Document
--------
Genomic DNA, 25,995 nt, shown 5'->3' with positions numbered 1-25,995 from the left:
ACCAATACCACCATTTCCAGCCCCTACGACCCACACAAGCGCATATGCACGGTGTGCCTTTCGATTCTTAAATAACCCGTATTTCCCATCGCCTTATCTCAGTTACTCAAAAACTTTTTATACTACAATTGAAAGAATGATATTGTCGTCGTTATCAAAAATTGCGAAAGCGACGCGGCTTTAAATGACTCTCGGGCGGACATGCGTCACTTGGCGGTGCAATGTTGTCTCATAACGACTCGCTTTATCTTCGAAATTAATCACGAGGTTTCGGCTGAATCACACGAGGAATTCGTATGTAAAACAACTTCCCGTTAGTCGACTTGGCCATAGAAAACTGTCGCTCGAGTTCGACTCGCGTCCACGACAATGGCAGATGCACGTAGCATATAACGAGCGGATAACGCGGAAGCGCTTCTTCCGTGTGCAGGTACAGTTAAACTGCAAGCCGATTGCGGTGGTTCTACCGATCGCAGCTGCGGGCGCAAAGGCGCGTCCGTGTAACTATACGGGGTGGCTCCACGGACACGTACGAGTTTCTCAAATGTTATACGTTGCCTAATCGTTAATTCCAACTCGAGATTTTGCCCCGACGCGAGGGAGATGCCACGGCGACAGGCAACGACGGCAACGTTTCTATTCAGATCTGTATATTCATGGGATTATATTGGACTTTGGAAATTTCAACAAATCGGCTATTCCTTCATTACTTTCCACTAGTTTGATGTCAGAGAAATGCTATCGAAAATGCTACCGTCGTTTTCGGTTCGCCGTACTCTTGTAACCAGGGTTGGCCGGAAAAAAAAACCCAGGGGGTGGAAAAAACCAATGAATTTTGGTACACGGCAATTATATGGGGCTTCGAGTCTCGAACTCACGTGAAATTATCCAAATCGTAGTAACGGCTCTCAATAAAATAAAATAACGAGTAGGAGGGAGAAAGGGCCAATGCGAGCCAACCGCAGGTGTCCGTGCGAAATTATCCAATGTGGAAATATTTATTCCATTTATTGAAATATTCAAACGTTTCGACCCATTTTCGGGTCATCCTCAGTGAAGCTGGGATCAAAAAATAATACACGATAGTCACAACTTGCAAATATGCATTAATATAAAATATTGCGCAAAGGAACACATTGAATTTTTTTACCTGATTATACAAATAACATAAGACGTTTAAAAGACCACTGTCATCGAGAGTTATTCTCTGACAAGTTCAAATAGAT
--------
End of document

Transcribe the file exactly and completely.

Genomic DNA, 25,995 nt, shown 5'->3' with positions numbered 1-25,995 from the left:
ACCAATACCACCATTTCCAGCCCCTACGACCCACACAAGCGCATATGCACGGTGTGCCTTTCGATTCTTAAATAACCCGTATTTCCCATCGCCTTATCTCAGTTACTCAAAAACTTTTTATACTACAATTGAAAGAATGATATTGTCGTCGTTATCAAAAATTGCGAAAGCGACGCGGCTTTAAATGACTCTCGGGCGGACATGCGTCACTTGGCGGTGCAATGTTGTCTCATAACGACTCGCTTTATCTTCGAAATTAATCACGAGGTTTCGGCTGAATCACACGAGGAATTCGTATGTAAAACAACTTCCCGTTAGTCGACTTGGCCATAGAAAACTGTCGCTCGAGTTCGACTCGCGTCCACGACAATGGCAGATGCACGTAGCATATAACGAGCGGATAACGCGGAAGCGCTTCTTCCGTGTGCAGGTACAGTTAAACTGCAAGCCGATTGCGGTGGTTCTACCGATCGCAGCTGCGGGCGCAAAGGCGCGTCCGTGTAACTATACGGGGTGGCTCCACGGACACGTACGAGTTTCTCAAATGTTATACGTTGCCTAATCGTTAATTCCAACTCGAGATTTTGCCCCGACGCGAGGGAGATGCCACGGCGACAGGCAACGACGGCAACGTTTCTATTCAGATCTGTATATTCATGGGATTATATTGGACTTTGGAAATTTCAACAAATCGGCTATTCCTTCATTACTTTCCACTAGTTTGATGTCAGAGAAATGCTATCGAAAATGCTACCGTCGTTTTCGGTTCGCCGTACTCTTGTAACCAGGGTTGGCCGGAAAAAAAAACCCAGGGGGTGGAAAAAACCAATGAATTTTGGTACACGGCAATTATATGGGGCTTCGAGTCTCGAACTCACGTGAAATTATCCAAATCGTAGTAACGGCTCTCAATAAAATAAAATAACGAGTAGGAGGGAGAAAGGGCCAATGCGAGCCAACCGCAGGTGTCCGTGCGAAATTATCCAATGTGGAAATATTTATTCCATTTATTGAAATATTCAAACGTTTCGACCCATTTTCGGGTCATCCTCAGTGAAGCTGGGATCAAAAAATAATACACGATAGTCACAACTTGCAAATATGCATTAATATAAAATATTGCGCAAAGGAACACATTGAATTTTTTTACCTGATTATACAAATAACATAAGACGTTTAAAAGACCACTGTCATCGAGAGTTATTCTCTGACAAGTTCAAATAGAT